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Groin Strains - Diagnosis to Resolution

Hockey and soccer are two sports whose athletes commonly suffer agonizing groin strains. That being said, groin injuries are certainly not limited to just these sports (cross country skiing, fencing, handball, track & field and others). Both these sports require frequent and strong contraction (eccentric contraction) of the muscles along the inside of the thigh (the adductors). (1)

Statistically, groin strains account for about 10% of all injuries in the NHL. Surprisingly the majority of these injuries do not involve a direct hit or contact. The majority of these strains occur during pre-season and not as much during the regular reason. (2) This has led researchers to correlate the strength of the muscles along the inside of the thigh (adductor muscles) to in incidence of groin injuries (Adductor Strains). (3)



A groin strain is an injury to the muscles of the inner hip and thigh (adductor muscles). These muscles fan out from the pelvis all the way to the inner part of the upper leg. The adductor longus is the most commonly injured muscle in the adductor group. (4)

The primary action of the adductor muscles is to pull the leg inwards (adduction) and also to help bend and rotate the leg at the hip joint. A strain occurs when one or more of the groin muscles is either stretched too far, or is forcefully contracted while it is being stretched, resulting in torn muscle fibres.



Common symptoms of a groin strain are a pain when walking, sitting, or bending at the hip. This pain is often described as being achy, burning, and in some cases electric in nature (especially when nerve irritation is part of the injury).

Groin strains are usually graded based on how many muscle fibres have been torn, and on how many activities have been limited due to the injury. (5)

  • Grade I Strain: A few muscle fibres are torn, pain is mild and activities are minimally affected.

  • Grade II Strain: A moderate number of muscle fibres are torn, pain is moderate, and activities can be limited. There may be moderate bruising and/or swelling.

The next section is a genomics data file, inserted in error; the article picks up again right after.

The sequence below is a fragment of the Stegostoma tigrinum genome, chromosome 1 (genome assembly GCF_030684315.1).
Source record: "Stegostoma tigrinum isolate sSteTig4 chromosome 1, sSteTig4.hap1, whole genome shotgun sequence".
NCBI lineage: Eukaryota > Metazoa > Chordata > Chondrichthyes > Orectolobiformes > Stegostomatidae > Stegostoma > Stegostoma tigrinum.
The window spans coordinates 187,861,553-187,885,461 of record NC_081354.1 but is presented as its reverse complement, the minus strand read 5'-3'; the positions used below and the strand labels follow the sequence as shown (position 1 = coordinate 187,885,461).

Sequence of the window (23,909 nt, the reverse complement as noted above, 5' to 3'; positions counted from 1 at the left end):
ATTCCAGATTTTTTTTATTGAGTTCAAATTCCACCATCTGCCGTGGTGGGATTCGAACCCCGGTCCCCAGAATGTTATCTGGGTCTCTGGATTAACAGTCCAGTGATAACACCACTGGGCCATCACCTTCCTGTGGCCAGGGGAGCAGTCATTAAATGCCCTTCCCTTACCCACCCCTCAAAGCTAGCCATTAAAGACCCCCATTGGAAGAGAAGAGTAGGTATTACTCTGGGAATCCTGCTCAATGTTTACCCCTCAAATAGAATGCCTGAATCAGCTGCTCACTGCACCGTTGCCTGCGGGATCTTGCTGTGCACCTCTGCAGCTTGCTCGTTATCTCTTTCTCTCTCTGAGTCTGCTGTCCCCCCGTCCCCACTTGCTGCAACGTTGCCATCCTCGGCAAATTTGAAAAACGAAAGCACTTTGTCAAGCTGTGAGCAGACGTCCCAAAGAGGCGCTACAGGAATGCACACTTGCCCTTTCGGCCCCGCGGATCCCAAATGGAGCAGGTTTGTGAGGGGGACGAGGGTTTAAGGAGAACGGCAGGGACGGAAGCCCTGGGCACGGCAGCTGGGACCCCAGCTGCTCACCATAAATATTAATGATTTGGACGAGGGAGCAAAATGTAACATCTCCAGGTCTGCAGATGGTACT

• Grade III Strain: A large number of muscle fibres are torn, or in rare cases, there is a complete tear, pain is severe, and activity is very limited. There may be significant bruising and/or swelling.



In order to understand why hockey players are at risk of sustaining a groin injury, we need to first examine the basic skating stride and the muscles that are involved in performing this complex movement. A basic skating stride can be divided into two phases:

Support Phase is when a skater pushes off with one leg and glides.

During skating the groin muscles act to counterbalance the forces that are required to push a skater forward. These are generated at the hip, knee and ankle. When a skater pushes off from side to side during the Support Phase, the hip moves back (extension) and outwards (abduction), the knee straightens (extension), and the ankle bends downwards (plantar flexion) resulting in forward motion.

Swing Phase is when the leg is brought back to center in order to push-off again. (6; 7)

In response to these actions, the groin muscles lengthen under tension (eccentrically contract) in order to maintain balance, absorb shock, and harness the kinetic energy used to flex the hip and pull the leg inwards (adduction) during the Swing Phase. This ensures that the push-off leg is brought back to center efficiently, and this sets up the next push-off with the opposite leg, allowing for a smooth transition between movements and good continuity of motion. (6; 7; 8)



During ice skating, muscle imbalances between the hip abductors (gluteal muscles) and adductors (groin muscles) combine with muscle fatigue and overuse to precipitate factors groin injuries.

In hockey players, the gluteal muscles are often stronger than the groin muscles, and often tend to overpower them. This muscle imbalance can lead to injury because strong eccentric contractions by the adductors are required to counterbalance the outward leg motion during skating, and when the groin muscles are weak in comparison to the gluteal muscles, they are often overloaded, and then pulled, resulting in a muscle tear. (3; 9)



Groin injuries can be very painful, especially during the Acute Stage. Our treatment methods vary based on the phase of a groin injury. It is important to work with your practitioner through all three phases for a full recovery. We divide our treatment strategy into three key phases:

  1. Acute Phase

  2. Sub-acute Phase

  3. Sports Specific Training

Treatment in Acute Phase of a Groin Injury

Even during the Acute Phase, it is important to address the groin injury as soon as possible, so the injured person can speedily return to activity. The following are some of the key components of our treatment protocol and the exercises we recommend during the Acute Stage of a groin injury:

  • RICE (rest, ice, compression, and elevation). Read Dr. Abelson’s blog “Ice or Heat – Which Should I Use”.

  • Gentle manual therapy as tolerated.

  • Passive hip range-of-motion exercises, within a pain-free range only.

  • Bent knee isometric strengthening (sub-maximal effort; do not use straight legs in order to avoid re-injury of the adductor muscles).

  • Progressive resistance exercises (not weight-bearing, and in a pain-free range).